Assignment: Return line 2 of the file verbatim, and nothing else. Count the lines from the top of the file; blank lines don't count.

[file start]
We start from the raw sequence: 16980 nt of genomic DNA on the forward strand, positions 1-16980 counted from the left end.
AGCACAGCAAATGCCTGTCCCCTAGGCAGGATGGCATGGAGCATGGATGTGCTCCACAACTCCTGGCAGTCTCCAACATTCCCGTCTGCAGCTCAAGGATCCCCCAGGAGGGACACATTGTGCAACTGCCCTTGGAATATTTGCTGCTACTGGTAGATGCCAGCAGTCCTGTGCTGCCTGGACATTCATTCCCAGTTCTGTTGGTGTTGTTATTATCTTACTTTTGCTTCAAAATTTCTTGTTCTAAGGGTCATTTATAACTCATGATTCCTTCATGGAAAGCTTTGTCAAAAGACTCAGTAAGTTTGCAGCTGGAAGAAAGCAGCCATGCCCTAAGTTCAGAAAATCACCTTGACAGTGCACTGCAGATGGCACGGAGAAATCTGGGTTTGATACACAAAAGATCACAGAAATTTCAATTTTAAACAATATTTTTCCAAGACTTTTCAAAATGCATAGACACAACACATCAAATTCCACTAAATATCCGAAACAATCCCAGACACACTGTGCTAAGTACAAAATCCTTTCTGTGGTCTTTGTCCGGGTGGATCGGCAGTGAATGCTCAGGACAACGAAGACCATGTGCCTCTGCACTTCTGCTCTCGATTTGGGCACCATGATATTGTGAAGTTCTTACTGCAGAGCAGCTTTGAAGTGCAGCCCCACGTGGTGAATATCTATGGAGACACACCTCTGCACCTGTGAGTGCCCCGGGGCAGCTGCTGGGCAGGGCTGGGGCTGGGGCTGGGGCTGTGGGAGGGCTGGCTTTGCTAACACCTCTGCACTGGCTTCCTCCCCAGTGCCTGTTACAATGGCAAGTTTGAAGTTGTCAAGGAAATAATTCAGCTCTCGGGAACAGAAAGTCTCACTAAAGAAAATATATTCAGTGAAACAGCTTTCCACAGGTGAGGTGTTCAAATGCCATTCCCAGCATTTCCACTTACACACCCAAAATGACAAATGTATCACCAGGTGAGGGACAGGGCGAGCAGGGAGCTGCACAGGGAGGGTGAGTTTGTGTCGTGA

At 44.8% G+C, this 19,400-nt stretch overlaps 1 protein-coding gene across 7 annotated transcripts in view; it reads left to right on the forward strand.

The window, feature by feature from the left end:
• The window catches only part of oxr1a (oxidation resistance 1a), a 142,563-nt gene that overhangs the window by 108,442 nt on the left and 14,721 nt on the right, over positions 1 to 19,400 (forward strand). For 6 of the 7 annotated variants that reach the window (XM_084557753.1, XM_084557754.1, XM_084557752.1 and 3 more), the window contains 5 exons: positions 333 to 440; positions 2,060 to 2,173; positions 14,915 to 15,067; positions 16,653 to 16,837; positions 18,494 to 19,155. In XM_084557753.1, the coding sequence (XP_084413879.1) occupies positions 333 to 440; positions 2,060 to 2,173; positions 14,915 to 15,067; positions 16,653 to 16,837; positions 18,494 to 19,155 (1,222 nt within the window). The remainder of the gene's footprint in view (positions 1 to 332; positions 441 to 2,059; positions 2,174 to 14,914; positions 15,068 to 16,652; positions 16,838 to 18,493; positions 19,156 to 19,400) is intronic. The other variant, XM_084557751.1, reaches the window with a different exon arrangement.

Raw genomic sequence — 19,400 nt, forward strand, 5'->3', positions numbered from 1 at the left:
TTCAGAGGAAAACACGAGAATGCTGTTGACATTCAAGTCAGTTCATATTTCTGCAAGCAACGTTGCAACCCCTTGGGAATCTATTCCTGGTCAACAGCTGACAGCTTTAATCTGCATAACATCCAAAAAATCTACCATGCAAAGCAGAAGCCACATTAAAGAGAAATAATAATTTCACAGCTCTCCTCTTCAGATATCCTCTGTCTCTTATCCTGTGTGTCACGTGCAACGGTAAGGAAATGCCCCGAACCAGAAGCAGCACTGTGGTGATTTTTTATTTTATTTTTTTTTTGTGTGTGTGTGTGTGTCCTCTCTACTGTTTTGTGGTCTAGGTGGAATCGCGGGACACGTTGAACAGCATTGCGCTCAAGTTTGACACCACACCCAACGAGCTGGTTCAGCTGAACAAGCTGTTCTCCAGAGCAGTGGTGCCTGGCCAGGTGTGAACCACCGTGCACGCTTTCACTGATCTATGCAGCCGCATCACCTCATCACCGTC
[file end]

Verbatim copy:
AGCACAGCAAATGCCTGTCCCCTAGGCAGGATGGCATGGAGCATGGATGTGCTCCACAACTCCTGGCAGTCTCCAACATTCCCGTCTGCAGCTCAAGGATCCCCCAGGAGGGACACATTGTGCAACTGCCCTTGGAATATTTGCTGCTACTGGTAGATGCCAGCAGTCCTGTGCTGCCTGGACATTCATTCCCAGTTCTGTTGGTGTTGTTATTATCTTACTTTTGCTTCAAAATTTCTTGTTCTAAGGGTCATTTATAACTCATGATTCCTTCATGGAAAGCTTTGTCAAAAGACTCAGTAAGTTTGCAGCTGGAAGAAAGCAGCCATGCCCTAAGTTCAGAAAATCACCTTGACAGTGCACTGCAGATGGCACGGAGAAATCTGGGTTTGATACACAAAAGATCACAGAAATTTCAATTTTAAACAATATTTTTCCAAGACTTTTCAAAATGCATAGACACAACACATCAAATTCCACTAAATATCCGAAACAATCCCAGACACACTGTGCTAAGTACAAAATCCTTTCTGTGGTCTTTGTCCGGGTGGATCGGCAGTGAATGCTCAGGACAACGAAGACCATGTGCCTCTGCACTTCTGCTCTCGATTTGGGCACCATGATATTGTGAAGTTCTTACTGCAGAGCAGCTTTGAAGTGCAGCCCCACGTGGTGAATATCTATGGAGACACACCTCTGCACCTGTGAGTGCCCCGGGGCAGCTGCTGGGCAGGGCTGGGGCTGGGGCTGGGGCTGTGGGAGGGCTGGCTTTGCTAACACCTCTGCACTGGCTTCCTCCCCAGTGCCTGTTACAATGGCAAGTTTGAAGTTGTCAAGGAAATAATTCAGCTCTCGGGAACAGAAAGTCTCACTAAAGAAAATATATTCAGTGAAACAGCTTTCCACAGGTGAGGTGTTCAAATGCCATTCCCAGCATTTCCACTTACACACCCAAAATGACAAATGTATCACCAGGTGAGGGACAGGGCGAGCAGGGAGCTGCACAGGGAGGGTGAGTTTGTGTCGTGA